The objective of Soduku game is to fill a \(9 \times 9\) grid with digits so that each column, each row, and each of the nine \(3 \times 3\) sub-grids that compose the grid (also called “boxes”, “blocks”, “regions”, or “sub-squares”) contains all of the digits from 1 to 9. A solved Soduku game is like:

*This is the first article on binary tree operations. For other topics on binary tree, please refer to:*

This is a summary of doing human action recognition using Fisher Vector with (Improved) Dense Trjectory Features(DTF) and STIP features on UCF 101 dataset(http://crcv.ucf.edu/data/UCF101.php). In the STIP features, two low-level visual features HOG and HOF are integrated, with dimensions 72 and 90 respectively. The (improved) DTF employ more features(TR, HOG, HOF and MBHx/MBHy) with longer dimensions.

Printing Pascal Triangle seems like an easy problem, however, it is not that easy to print a good-looking Pascal Triangle.

To print the Pascal Triangle, for each line, first print spaces to the left of numbers, and then print digit numbers.

To calculate Pascal numbers, two assays can be used: one array to store numbers of above line, the other array to store numbers of this line. The first line has 1 number(1), the second lien has 2 numbers(1 1), the third line has three numbers(1 2 1) and so on.

To make the Pascal Triangle more readable, print spaces between two neighbor numbers in the same line.

```
// Pascal triangle
#include <iostream>
#include <iomanip>
#include <cstring>
using namespace std;
const int WIDTH=7;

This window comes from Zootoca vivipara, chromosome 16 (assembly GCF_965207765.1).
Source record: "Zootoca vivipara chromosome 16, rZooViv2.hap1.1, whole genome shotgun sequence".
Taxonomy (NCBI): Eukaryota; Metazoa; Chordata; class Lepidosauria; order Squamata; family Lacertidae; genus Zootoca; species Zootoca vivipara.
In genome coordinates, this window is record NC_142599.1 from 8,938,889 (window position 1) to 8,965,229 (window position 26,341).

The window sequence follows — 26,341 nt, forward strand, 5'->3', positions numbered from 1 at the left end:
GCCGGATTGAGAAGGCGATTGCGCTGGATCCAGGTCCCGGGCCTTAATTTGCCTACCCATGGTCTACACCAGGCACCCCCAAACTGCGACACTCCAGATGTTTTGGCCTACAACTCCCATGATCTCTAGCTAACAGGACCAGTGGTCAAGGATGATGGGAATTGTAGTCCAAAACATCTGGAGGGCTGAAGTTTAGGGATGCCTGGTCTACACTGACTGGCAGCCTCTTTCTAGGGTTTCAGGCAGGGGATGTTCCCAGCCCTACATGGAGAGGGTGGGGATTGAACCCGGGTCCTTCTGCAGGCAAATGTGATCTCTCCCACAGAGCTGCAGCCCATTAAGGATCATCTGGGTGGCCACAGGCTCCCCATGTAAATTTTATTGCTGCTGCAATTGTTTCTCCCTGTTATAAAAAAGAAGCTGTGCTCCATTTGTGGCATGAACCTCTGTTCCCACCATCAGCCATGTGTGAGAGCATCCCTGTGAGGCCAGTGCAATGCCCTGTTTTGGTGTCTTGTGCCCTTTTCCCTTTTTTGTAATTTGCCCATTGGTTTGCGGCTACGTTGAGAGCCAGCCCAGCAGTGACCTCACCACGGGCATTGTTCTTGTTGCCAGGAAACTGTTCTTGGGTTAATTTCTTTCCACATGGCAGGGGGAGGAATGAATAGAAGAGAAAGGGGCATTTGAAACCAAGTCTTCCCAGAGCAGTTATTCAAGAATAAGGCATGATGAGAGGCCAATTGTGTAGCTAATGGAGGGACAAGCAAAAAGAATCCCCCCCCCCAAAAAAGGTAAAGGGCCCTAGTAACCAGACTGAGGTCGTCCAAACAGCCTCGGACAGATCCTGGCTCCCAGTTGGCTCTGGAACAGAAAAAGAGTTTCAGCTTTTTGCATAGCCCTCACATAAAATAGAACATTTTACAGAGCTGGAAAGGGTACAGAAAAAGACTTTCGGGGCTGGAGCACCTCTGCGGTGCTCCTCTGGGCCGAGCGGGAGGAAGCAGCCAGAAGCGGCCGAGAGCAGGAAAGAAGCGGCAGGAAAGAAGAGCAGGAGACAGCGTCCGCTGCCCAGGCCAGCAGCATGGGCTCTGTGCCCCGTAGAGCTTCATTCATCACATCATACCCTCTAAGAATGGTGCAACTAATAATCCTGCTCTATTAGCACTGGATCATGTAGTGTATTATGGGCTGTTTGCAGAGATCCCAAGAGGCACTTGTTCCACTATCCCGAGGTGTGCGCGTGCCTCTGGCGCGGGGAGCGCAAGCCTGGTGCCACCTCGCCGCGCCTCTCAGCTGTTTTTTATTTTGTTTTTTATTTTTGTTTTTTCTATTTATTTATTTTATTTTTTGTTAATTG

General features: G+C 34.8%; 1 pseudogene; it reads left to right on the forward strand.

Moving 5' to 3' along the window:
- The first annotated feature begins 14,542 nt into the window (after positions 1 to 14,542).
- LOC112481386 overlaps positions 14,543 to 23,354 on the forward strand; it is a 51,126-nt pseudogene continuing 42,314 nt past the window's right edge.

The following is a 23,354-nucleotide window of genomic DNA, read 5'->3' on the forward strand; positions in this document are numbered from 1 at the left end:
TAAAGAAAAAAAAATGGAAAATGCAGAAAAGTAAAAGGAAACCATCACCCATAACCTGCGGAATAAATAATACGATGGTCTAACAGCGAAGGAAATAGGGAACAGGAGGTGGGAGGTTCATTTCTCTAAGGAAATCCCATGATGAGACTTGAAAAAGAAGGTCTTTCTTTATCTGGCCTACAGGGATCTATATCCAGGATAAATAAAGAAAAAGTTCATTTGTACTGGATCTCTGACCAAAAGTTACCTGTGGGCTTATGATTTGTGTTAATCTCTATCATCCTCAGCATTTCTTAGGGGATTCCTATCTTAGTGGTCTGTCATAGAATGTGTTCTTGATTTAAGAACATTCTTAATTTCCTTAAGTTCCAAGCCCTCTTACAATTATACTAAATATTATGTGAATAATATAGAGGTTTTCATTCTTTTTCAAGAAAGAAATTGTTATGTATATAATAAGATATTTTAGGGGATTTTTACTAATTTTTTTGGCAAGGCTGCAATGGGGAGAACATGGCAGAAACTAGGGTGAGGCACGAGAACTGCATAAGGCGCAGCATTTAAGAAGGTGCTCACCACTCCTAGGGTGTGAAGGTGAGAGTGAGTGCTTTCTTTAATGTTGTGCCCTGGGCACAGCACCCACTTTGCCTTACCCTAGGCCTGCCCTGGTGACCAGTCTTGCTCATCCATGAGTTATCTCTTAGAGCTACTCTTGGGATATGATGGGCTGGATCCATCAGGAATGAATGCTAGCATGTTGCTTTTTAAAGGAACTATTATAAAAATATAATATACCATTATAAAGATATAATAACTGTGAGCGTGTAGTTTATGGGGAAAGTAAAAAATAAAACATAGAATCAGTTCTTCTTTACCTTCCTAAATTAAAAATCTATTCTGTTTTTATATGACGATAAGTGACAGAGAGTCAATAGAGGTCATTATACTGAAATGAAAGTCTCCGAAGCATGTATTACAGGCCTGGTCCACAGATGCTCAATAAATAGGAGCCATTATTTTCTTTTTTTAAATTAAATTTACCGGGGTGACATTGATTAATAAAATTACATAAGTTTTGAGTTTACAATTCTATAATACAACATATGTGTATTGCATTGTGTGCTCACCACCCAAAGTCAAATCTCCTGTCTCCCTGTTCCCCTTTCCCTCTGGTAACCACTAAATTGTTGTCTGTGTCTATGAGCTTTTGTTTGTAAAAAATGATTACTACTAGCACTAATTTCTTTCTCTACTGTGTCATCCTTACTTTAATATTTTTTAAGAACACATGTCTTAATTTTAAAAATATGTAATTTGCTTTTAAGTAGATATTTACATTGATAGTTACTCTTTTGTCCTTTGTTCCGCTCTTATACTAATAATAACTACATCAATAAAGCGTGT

int main()
{
int* oldarr=new int[WIDTH]; // store numbers of above row
int* newarr=new int[WIDTH]; // store numbers of current row
for(int i=0;i<WIDTH;++i) // cntrol row counting
{
for(int j=0;j<WIDTH-i-1;++j) // left space
cout << setw(2) << " ";
// set default boundary numbers
newarr[0]=1;
if(i<=1)
newarr[i]=1;
if(i<=2)
{
for(int k=1;k<i;++k)
newarr[k]=oldarr[k-1]+oldarr[k];
}
memcpy(oldarr,newarr,sizeof(int)*WIDTH);
// Print the middle part
int idx=0;
int flag=(WIDTH-i-1)%2;
for(int j=WIDTH-i-1;j<WIDTH+i;++j)
{
if(j%2==flag)
{
cout << setw(2) << newarr[idx++];
} else {
cout << setw(2) << " ";
}
}
//for(int j=WIDTH+i;j<WIDTH;++j) // Print right space, if you like
// cout<<setw(4)<<" ";
cout << endl;
}
delete [] oldarr;
delete [] newarr;
return 0;
}
```

The output looks like:

```
1
1 1
1 2 1
1 3 3 1
1 4 6 4 1
1 5 10 10 5 1
1 6 15 20 15 6 1
```

This is a guideline for a course of this semester, for which I am serving as a teaching assistant. I publish it here in hope that it can also help someone else who want to use BACI.